Everything you need to know about 2017’s biggest hit
1.2 million copies sold. Number 1 in over 50 countries. Put a pin just about anywhere on a map, and Luis Fonsi’s ‘Despacito’ will be the song of the summer.
From Puerto Rico streets to Ibiza beaches, U.S. skyscrapers, and regrettable house parties in the UK, it’s everywhere. And if for some improbable reason you haven’t heard it, here you go:
If absolutely none of this makes sense, and if you don’t find the song undeniably addictive, here’s a simple five-point guide on how ‘Despacito’ took over the world.
1. Its Latin roots paved the ground for success
‘Despacito’ began to gain traction in January 2017, when it was released via Universal Latin. Fonsi’s never had a hit like it, but he hadn’t exactly been a stranger to chart success. Three of his previous albums topped the US Latin chart, six singles performing the same feat. But that doesn’t make his breakthrough’s crossover success any less of a surprise.
2. The Bieber effect made the difference
‘Despacito’’s Daddy Yankee remix, featuring Justin Bieber, is when the magic started to happen. On its own, the single was another popular dose of Reggaeton, a genre which originated from Fonsi’s home country of Puerto Rico. Add the world’s biggest popstar into the mix, and two worlds collide – shiny pop and Latin urban. It’s not exactly a one-off – Ricky Martin and Shakira broke similar ground in the past – but rarely has such a big name hopped on an already-established hit to make it stratospheric.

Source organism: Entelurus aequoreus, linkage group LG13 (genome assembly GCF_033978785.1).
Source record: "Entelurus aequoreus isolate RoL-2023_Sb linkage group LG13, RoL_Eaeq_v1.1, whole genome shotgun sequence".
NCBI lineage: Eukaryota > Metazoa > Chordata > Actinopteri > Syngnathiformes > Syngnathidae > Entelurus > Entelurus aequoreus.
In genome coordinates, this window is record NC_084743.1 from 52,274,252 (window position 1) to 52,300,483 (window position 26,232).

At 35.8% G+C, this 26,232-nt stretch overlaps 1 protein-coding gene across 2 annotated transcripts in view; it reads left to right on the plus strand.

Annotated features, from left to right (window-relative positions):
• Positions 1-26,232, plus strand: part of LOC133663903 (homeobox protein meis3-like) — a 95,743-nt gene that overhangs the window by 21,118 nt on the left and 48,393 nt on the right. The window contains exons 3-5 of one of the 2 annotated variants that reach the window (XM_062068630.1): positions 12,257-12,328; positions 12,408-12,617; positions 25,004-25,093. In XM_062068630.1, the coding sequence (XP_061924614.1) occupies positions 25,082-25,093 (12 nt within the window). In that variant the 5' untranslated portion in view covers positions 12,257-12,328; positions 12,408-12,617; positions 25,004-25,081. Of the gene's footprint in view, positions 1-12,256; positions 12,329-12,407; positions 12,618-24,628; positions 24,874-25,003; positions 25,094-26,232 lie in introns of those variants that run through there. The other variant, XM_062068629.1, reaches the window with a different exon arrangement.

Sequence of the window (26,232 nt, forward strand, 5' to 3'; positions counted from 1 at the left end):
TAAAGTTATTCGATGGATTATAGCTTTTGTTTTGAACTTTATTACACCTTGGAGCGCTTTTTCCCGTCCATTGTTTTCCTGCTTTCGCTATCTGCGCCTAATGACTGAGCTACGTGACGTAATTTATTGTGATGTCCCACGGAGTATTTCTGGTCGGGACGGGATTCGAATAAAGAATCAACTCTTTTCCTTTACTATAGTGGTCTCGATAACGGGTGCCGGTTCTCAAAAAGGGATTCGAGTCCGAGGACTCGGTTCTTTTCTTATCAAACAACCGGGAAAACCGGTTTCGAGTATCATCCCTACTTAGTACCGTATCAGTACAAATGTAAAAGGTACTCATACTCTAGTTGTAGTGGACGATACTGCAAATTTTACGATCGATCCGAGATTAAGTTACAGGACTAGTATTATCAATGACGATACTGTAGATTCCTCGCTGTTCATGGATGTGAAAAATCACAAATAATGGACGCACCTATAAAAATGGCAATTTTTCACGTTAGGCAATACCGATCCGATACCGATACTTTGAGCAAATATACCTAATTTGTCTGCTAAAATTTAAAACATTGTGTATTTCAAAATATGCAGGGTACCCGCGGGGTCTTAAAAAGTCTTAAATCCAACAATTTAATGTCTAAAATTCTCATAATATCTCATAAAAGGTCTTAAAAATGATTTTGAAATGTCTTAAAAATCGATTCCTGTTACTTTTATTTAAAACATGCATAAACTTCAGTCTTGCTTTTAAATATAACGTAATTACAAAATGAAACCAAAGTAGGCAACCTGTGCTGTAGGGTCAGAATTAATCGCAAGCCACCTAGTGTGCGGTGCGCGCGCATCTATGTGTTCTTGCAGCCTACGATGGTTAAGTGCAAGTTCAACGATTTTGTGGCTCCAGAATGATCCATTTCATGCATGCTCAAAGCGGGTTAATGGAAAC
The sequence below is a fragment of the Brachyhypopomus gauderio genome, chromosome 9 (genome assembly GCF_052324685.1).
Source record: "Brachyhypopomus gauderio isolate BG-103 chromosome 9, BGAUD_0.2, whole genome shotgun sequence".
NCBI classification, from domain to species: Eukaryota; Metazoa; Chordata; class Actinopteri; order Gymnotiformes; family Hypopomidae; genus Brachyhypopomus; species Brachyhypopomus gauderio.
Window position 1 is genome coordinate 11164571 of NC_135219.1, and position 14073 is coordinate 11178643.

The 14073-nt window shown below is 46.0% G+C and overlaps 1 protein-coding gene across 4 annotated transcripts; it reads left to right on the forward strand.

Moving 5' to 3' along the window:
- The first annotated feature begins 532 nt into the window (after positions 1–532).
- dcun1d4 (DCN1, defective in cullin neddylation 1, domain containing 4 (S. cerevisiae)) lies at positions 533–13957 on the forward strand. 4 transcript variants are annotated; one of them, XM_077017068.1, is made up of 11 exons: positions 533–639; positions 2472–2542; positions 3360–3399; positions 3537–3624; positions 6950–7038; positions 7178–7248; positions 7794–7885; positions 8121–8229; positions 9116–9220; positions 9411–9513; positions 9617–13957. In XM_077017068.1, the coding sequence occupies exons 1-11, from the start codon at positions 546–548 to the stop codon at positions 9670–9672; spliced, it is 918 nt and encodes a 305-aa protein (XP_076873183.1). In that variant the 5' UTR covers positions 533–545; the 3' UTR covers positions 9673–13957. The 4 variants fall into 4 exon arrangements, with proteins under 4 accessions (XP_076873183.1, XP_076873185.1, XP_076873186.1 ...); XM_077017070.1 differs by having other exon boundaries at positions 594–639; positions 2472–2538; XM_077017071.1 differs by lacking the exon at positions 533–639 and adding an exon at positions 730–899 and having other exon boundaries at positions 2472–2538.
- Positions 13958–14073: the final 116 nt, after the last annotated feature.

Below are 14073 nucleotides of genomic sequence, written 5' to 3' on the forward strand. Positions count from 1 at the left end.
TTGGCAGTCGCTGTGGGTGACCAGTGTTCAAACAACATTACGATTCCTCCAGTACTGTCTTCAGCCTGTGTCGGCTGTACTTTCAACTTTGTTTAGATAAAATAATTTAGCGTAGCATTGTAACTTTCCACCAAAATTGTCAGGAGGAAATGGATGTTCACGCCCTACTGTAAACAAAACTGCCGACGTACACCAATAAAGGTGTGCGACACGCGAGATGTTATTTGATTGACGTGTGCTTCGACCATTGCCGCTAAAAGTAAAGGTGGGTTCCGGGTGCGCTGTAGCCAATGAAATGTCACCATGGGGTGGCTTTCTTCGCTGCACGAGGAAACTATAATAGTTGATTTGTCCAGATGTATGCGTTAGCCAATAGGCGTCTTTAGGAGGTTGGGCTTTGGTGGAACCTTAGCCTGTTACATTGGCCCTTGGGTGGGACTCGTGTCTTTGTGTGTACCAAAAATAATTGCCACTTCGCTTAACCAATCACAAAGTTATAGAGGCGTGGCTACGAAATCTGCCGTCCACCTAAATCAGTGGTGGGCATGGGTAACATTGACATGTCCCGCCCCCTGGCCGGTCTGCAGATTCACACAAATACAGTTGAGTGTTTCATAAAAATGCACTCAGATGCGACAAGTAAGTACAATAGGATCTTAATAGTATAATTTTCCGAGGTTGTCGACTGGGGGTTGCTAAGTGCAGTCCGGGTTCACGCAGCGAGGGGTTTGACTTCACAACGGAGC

3. Streaming charts helped make it happen
Unlike the glory days of Shakira, we’re in a very different world where one streaming success somewhere can have an instant impact in another country. Label bosses are wise to knowing that a hit in Puerto Rico could equal big dollar elsewhere. Just look at OMI’s 2014 hit ‘Cheerleader’, a success in Jamaica that didn’t break through worldwide until it was given a glossy, uptempo remix from Felix Jaehn.
There’s no such thing as bad press, right? ‘Despacito’’s lead star, Justin Bieber, courted controversy back in May when he forgot the words. Performing the track in New York club 1 OAK, he chanted “blah, blah, blah” when his mind went blank. He was then pelted with bottles at Sweden’s Summerburst Festival when he refused to play the track.
Fonsi responded by telling ABC Radio: “I don’t blame him not knowing [the lyrics], and I think we have to give him a little bit of a pass because that’s not his main language.”
He added: “We can’t expect the guy to just out of the blue get it perfectly. I mean, it’s obvious when he was recording the song he had the lyrics in front of him.” He further clarified that Bieber insisted on singing in Spanish in the first place: “He had a chance to record the chorus in English, we had a full English lyric and he decided to take the time to record it in Spanish because he wanted to keep the originality of the song.”
But for every dose of controversy, more people were talking about ‘Despacito’, meaning more people were playing ‘Despacito’, meaning – you get the gist.
5. But don’t forget the quiet genius of the song itself
Putting ‘Despacito”s whirlwind success down to clever label packages would be discrediting the track itself. The subtle change of pace just before it kicks into the chorus, Bieber’s English-Spanish duo-lingo, the sheer simplicity of it – it’s not standard fodder. “It just felt special because it was so simple yet so catchy,” Fonsi told CNN.